Paul knows a thing or two about attrition and how unlucky bouts with injuries at inopportune times can cost a team everything. As much as anything else, it probably has something to do with why Paul continues to believe in the ability of the Rockets to achieve immortality.
On the first night of the regular season, mind you, in one horrific moment, Gordon Hayward and the Boston Celtics reminded us that on any given play, the outlook of an entire season—and perhaps, even a career—can change.
A twisted knee here, a sprained ankle there, and who knows?
With just over three weeks remaining in the regular season, the Warriors—the team that everyone knew would win the Western Conference again this season—has some concerns. Their primary weapons are hurting, their chances of securing home court advantage throughout the Western Conference playoffs are all but nil and their road to the Finals may end up being more difficult than they could have possibly imagined.
If the season ended today and the seeds held, the Warriors would draw the San Antonio Spurs in the first round and the Portland Trail Blazers in the second round before squaring off against the Rockets in the Western Conference Finals.
Of all teams, the Spurs are probably the last team the Warriors would want to see in the playoffs, much less the first round. While the outcome of that series would be determined by the health of Kawhi Leonard, there’s no doubt that Gregg Popovich would at least be able to effectively game plan for Golden State.
While the Blazers might not provide incredible resistance to the Warriors, the Oklahoma City Thunder will enter play on March 18 just two games behind the Blazers for the third seed out West. With the two teams squaring off against one another on March 25, it’s possible for Russell Westbrook and his crew having the opportunity to square off against the Dubs in the playoffs.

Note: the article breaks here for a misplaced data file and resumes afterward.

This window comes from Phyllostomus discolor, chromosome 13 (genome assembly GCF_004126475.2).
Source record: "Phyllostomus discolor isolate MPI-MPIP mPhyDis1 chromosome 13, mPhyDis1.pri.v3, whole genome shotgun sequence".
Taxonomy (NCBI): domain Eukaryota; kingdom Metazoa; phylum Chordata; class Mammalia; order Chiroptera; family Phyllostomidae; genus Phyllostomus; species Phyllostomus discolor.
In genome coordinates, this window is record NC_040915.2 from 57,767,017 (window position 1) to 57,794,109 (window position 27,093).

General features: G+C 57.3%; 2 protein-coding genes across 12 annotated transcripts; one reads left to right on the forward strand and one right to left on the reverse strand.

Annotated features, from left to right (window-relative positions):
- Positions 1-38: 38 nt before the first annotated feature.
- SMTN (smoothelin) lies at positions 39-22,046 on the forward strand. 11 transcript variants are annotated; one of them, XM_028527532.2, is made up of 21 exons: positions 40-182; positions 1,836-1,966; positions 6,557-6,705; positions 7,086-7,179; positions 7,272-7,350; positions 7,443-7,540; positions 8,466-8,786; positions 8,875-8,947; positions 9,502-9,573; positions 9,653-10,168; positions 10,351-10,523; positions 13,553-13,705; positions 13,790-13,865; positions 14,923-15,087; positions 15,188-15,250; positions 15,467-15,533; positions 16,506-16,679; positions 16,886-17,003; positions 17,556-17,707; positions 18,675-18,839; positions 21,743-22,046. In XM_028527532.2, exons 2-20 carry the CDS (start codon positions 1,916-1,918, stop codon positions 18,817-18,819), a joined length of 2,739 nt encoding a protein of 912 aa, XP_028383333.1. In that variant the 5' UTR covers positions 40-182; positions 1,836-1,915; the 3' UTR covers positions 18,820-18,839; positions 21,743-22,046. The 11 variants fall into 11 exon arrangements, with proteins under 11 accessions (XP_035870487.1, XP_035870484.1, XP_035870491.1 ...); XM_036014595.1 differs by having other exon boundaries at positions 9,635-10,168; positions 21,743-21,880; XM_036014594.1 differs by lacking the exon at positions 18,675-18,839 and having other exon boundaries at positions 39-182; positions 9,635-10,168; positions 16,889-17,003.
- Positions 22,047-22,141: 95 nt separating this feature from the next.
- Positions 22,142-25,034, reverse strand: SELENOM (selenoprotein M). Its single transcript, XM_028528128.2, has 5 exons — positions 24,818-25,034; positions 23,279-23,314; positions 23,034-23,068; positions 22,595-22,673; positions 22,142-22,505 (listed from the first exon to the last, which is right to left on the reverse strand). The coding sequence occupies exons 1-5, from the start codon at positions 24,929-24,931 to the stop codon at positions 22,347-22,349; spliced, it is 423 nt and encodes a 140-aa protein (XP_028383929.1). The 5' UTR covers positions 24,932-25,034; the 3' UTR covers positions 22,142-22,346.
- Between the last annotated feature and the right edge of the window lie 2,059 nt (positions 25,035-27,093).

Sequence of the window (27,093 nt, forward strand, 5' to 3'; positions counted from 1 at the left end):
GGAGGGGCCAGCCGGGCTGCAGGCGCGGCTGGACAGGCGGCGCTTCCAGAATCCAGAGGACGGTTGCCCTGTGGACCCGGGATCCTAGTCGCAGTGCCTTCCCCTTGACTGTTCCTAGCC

For Golden State, their path to the Finals having to go through San Antonio, Oklahoma City and Houston would absolutely be a worst case scenario. The only thing that could make it even more terrible for Steve Kerr would be having to do it with a platoon that was less than 100 percent.
Funny. In yet another season where everyone thought that it was the Warriors and everyone else, there are quite a few questions facing the defending champs heading into the final few weeks of the regular season.
Indeed, the Warriors are wounded. And whether they can be nursed back up to full strength is perhaps the most interesting thing to watch as the calendar turns to April and playoff basketball draws nearer.
NBA Daily: The Golden State Warriors Need to Enter Rest Mode
With a bevy of injuries to their stars, the Golden State Warriors should rest up the remainder of the regular season to avoid any playoff letdowns.
After a three-year-long run of dominating the NBA, the Golden State Warriors are showing some cracks in their armor.